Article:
NEWPORT BEACH — Give him a blueprint, and he says he can read it lickety split.
Give him a book, however, and that's a different story.
But Claude Bonham, 56, is trying.
The Costa Mesa resident was singled out and honored Thursday by the Newport Beach Library Literacy Program, which during the past three years has brought Bonham up to a second-grade reading level.
The program, with its army of tutors and career teachers, has also taught him how to carry out the financial practicalities of life — balancing a checkbook, using a debit card at the grocery store and withdrawing cash from an ATM.
He can even log onto a computer and check his e-mail.
It's the sort of stuff that many take granted, but it's completely different to those who live in a world where words appear as garbled ink on a page and numbers sometimes are just as confusing.
"There are things that I just never learned to do and was never able to do," said Bonham, who earns $34 an hour as a specialty aircraft painter for Boeing in Long Beach, where the latest contract is painting camouflage color onto military aircraft.
"But I'm starting to learn how to read," he added. "I'm still having problems with some of the big words, though."
Although Bonham, the son of a tool and die maker, went to school in Bedford, Mich., ever since elementary school, he said, he was placed in a special education program where he learned very little while studying alongside students who were either afflicted with fevers associated with polio or had some other form of developmental disability.
"I just got stuck in one place, and each year I kept going back and never really learning anything," said Bonham, who eventually dropped out of Bedford High School his senior year, then joined the workforce at a factory.
One job led to another, which brought him to California. He worked as an auto mechanic before landing a job with Boeing, where he has since worked his way up the ladder, perfecting his skill as a painter of aircraft.
"I came to California on God's wings," said Bonham, trying to describe, geographically and logistically, how exactly he got from Michigan to Southern California. "And when I got here, I told Him, 'I've got the tools; just give me the full guns.'"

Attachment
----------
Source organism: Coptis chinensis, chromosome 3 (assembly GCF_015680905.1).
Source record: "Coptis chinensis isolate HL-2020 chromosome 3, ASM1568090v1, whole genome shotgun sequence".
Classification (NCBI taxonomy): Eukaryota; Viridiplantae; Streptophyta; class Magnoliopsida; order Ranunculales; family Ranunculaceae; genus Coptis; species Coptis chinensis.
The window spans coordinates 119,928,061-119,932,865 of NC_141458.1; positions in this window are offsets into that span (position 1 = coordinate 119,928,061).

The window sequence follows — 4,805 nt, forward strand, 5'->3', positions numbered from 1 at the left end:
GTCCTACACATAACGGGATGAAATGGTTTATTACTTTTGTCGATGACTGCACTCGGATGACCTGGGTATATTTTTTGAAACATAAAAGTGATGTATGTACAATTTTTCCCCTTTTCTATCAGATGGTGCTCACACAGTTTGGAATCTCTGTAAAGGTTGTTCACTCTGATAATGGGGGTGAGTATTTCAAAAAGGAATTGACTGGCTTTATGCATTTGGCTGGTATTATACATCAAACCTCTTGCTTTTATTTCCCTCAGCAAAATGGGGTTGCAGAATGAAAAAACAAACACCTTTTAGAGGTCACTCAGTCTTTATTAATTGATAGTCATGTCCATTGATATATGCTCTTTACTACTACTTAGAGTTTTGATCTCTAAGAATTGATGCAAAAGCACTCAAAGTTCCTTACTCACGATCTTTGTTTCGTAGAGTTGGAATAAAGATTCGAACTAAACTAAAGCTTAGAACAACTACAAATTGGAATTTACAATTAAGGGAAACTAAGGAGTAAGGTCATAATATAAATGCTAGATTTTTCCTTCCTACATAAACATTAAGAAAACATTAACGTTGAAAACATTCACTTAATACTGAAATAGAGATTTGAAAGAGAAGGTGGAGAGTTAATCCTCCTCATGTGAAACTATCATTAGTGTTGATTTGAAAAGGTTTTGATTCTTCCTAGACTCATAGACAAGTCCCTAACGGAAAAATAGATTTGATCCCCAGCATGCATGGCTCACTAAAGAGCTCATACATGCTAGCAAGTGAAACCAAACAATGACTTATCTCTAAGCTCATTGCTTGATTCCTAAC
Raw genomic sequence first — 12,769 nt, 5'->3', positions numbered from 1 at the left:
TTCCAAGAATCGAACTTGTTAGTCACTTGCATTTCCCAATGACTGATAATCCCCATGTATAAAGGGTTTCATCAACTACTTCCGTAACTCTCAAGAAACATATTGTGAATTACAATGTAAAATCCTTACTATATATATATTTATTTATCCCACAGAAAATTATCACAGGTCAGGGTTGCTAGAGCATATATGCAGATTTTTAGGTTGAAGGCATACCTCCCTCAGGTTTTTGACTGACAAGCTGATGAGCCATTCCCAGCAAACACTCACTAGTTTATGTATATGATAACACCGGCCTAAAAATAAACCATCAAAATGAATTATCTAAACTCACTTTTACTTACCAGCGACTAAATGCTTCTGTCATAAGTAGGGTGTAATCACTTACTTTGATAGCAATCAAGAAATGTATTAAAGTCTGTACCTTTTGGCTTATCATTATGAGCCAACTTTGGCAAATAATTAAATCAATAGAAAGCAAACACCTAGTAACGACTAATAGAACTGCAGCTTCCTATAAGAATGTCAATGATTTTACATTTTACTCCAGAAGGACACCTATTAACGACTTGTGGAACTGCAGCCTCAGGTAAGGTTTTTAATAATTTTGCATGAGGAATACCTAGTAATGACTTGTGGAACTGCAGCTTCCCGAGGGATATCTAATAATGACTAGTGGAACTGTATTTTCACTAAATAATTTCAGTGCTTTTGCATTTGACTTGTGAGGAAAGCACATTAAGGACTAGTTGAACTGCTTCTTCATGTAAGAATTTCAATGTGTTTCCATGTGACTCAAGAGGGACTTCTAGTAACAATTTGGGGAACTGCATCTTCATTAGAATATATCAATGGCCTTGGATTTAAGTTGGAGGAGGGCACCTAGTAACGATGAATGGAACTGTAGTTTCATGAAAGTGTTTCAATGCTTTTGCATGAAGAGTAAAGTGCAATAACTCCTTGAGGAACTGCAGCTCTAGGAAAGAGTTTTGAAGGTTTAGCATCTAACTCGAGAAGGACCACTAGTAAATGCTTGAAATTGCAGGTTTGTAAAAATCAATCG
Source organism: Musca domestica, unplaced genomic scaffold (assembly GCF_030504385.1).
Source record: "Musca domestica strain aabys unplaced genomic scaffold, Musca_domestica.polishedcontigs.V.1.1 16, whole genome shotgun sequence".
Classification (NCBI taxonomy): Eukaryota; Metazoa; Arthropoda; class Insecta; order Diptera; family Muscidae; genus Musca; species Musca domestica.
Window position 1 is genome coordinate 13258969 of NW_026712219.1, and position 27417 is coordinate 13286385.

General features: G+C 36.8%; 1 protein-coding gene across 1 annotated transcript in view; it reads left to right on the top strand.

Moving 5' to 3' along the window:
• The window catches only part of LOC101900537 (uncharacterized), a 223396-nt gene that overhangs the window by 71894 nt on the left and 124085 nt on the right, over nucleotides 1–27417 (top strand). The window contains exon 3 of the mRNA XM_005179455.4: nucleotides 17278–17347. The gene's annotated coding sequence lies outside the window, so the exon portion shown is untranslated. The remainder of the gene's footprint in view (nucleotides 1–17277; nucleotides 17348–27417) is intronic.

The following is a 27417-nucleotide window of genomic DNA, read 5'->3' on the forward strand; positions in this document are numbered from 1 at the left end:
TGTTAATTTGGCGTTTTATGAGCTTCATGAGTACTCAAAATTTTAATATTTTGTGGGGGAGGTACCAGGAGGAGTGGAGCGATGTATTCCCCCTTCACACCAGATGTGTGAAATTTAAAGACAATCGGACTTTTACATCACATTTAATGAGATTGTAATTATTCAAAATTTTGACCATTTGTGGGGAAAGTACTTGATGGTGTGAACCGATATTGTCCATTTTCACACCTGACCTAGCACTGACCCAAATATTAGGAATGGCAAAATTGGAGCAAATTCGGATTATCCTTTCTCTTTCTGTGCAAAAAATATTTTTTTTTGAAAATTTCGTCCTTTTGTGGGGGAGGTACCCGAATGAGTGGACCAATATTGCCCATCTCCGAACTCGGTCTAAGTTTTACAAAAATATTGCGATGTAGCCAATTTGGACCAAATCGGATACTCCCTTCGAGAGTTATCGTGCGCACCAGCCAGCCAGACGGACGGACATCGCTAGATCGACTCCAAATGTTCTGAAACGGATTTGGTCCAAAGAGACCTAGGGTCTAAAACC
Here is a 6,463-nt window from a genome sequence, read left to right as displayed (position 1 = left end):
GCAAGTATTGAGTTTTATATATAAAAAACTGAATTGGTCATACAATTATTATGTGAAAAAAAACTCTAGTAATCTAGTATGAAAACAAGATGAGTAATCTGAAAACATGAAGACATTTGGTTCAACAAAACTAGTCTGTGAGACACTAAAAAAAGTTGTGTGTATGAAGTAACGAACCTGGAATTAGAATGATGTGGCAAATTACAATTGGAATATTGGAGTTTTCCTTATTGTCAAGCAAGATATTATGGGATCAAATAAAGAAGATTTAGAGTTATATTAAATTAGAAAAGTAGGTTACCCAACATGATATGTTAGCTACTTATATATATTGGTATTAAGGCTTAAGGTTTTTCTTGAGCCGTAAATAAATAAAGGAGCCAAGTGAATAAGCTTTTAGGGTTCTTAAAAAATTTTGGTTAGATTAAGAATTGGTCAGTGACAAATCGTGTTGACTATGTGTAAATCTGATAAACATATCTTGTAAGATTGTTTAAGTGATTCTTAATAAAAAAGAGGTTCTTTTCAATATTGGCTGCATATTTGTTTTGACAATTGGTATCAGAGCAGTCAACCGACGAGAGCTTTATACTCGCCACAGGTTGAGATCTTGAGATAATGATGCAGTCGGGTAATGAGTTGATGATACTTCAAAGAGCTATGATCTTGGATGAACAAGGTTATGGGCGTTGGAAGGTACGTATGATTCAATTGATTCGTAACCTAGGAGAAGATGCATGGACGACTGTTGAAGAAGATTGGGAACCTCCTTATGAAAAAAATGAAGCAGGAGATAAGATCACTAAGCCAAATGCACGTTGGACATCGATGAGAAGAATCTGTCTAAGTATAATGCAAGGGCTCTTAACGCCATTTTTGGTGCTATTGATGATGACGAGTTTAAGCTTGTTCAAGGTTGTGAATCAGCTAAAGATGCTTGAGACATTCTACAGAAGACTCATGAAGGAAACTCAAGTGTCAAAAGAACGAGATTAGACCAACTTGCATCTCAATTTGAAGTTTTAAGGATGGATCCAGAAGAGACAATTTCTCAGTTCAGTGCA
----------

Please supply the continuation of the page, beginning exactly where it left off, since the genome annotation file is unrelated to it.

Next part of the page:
But something was always missing, which is where the literacy program entered the picture.
Each week for three years, Bonham was tutored one on one and paid special attention to, said Cheryall Weiss, the program's literacy coordinator.
He's just one of some 180 students who have learned how to read and write and perform essential daily tasks, Weiss said.
"He's an amazing story," Weiss said.
Renée Hoffman-Heath agrees. She's the daughter of Rochelle Hoffman, after whom Bonham received the coveted Rochelle Hoffman Memorial Award at Thursday's ceremony. It took place in front of a crowd of almost 100 people at the Central Library branch on Avocado Avenue, which houses the literacy program.
"He's phenomenal," said Hoffman-Heath of Bonham. "To think of the things we struggle with on a daily basis and then to compare it to people like Claude. It just blows my mind. It's great to see where they begin and then to see them come through the other side, finally making it. It's an inspiration."
Which is what Hoffman-Heath's mother, Rochelle, was to her.
"She was a tutor and a teacher her whole life," said Hoffman-Heath.
She taught English and French literature along with theater at Chapman University before she died at the age of 64 of non-smoking lung cancer, said Hoffman-Heath, an opera singer and voice teacher.
As for Bonham, he's happy to have the framed certificate in hand with Rochelle Hoffman's name inscribed within.
His ultimate goal is to read and finish a book.
"I'm going to keep coming here, and I'm going to keep going," Bonham said.